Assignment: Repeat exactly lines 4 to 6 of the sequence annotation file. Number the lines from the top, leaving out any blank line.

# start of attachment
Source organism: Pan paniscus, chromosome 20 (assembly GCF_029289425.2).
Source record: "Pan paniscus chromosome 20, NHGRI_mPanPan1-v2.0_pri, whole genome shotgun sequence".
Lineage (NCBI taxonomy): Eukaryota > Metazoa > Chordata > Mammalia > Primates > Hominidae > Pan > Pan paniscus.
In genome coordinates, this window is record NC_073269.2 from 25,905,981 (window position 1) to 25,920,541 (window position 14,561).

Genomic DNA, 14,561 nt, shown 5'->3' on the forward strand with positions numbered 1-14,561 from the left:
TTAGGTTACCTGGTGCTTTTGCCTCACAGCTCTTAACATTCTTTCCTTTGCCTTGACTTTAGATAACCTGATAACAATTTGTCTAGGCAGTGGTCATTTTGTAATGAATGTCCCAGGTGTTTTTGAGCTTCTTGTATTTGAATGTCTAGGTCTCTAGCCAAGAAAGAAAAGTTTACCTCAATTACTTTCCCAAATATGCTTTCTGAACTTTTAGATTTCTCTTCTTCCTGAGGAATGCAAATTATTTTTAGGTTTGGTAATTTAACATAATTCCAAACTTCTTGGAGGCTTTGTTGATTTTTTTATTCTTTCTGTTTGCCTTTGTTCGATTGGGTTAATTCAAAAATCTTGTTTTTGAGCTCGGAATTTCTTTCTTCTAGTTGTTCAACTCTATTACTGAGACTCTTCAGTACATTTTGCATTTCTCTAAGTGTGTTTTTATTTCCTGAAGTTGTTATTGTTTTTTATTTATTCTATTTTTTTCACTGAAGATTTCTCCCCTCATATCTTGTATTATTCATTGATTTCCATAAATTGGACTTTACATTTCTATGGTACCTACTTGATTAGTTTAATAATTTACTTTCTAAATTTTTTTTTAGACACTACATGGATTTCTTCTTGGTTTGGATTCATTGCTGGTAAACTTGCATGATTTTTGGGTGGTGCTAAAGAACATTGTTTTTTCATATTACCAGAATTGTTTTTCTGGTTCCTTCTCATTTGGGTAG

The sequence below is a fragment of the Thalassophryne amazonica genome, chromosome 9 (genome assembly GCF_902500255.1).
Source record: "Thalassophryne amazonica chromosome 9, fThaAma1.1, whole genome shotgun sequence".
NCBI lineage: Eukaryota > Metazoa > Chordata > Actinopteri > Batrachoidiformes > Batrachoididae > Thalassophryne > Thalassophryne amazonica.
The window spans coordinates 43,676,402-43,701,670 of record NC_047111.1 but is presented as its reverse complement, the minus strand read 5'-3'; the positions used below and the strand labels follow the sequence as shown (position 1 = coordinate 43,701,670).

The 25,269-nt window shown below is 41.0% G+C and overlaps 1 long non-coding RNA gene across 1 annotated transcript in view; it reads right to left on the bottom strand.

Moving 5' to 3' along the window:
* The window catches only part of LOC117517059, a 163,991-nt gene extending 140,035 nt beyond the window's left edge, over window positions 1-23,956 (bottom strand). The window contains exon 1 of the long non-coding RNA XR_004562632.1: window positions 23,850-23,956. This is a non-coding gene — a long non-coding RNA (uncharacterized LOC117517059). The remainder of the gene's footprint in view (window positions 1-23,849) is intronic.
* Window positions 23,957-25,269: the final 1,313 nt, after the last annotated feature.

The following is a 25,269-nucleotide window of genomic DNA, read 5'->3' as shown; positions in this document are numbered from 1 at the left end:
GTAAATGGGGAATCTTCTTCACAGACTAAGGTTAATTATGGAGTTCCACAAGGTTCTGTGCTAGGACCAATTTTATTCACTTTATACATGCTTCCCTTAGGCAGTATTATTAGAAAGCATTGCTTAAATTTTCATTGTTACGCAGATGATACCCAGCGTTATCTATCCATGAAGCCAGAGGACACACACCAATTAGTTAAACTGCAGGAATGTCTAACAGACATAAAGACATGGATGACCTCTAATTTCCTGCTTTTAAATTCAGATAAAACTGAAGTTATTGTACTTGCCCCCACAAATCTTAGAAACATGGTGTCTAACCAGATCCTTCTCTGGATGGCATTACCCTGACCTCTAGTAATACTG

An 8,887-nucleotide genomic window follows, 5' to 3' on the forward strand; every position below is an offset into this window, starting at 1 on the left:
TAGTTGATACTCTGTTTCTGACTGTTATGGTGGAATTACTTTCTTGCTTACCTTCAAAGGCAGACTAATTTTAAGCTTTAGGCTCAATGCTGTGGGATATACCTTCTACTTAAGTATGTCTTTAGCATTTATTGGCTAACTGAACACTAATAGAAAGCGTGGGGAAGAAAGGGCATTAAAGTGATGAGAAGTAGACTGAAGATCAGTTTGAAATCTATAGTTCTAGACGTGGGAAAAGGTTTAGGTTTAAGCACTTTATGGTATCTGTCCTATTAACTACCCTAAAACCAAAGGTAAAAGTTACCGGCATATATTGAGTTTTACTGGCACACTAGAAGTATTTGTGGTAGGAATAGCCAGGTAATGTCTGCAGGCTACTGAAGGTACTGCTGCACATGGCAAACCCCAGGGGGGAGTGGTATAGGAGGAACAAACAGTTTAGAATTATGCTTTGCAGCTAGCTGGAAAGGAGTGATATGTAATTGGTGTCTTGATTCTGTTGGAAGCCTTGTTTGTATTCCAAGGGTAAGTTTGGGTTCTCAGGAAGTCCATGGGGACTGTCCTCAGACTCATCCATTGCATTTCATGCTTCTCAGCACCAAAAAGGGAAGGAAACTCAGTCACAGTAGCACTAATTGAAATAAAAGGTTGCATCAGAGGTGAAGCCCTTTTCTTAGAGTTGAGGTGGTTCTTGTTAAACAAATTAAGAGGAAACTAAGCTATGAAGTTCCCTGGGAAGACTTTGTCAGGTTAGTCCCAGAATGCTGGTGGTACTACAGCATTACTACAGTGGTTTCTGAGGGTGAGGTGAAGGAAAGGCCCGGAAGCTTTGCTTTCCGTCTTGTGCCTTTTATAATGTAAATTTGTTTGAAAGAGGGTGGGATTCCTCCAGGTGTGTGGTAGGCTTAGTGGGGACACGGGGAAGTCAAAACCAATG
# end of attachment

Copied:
In genome coordinates, this window is record NC_073269.2 from 25,905,981 (window position 1) to 25,920,541 (window position 14,561).

Genomic DNA, 14,561 nt, shown 5'->3' on the forward strand with positions numbered 1-14,561 from the left:
TTAGGTTACCTGGTGCTTTTGCCTCACAGCTCTTAACATTCTTTCCTTTGCCTTGACTTTAGATAACCTGATAACAATTTGTCTAGGCAGTGGTCATTTTGTAATGAATGTCCCAGGTGTTTTTGAGCTTCTTGTATTTGAATGTCTAGGTCTCTAGCCAAGAAAGAAAAGTTTACCTCAATTACTTTCCCAAATATGCTTTCTGAACTTTTAGATTTCTCTTCTTCCTGAGGAATGCAAATTATTTTTAGGTTTGGTAATTTAACATAATTCCAAACTTCTTGGAGGCTTTGTTGATTTTTTTATTCTTTCTGTTTGCCTTTGTTCGATTGGGTTAATTCAAAAATCTTGTTTTTGAGCTCGGAATTTCTTTCTTCTAGTTGTTCAACTCTATTACTGAGACTCTTCAGTACATTTTGCATTTCTCTAAGTGTGTTTTTATTTCCTGAAGTTGTTATTGTTTTTTATTTATTCTATTTTTTTCACTGAAGATTTCTCCCCTCATATCTTGTATTATTCATTGATTTCCATAAATTGGACTTTACATTTCTATGGTACCTACTTGATTAGTTTAATAATTTACTTTCTAAATTTTTTTTTAGACACTACATGGATTTCTTCTTGGTTTGGATTCATTGCTGGTAAACTTGCATGATTTTTGGGTGGTGCTAAAGAACATTGTTTTTTCATATTACCAGAATTGTTTTTCTGGTTCCTTCTCATTTGGGTAG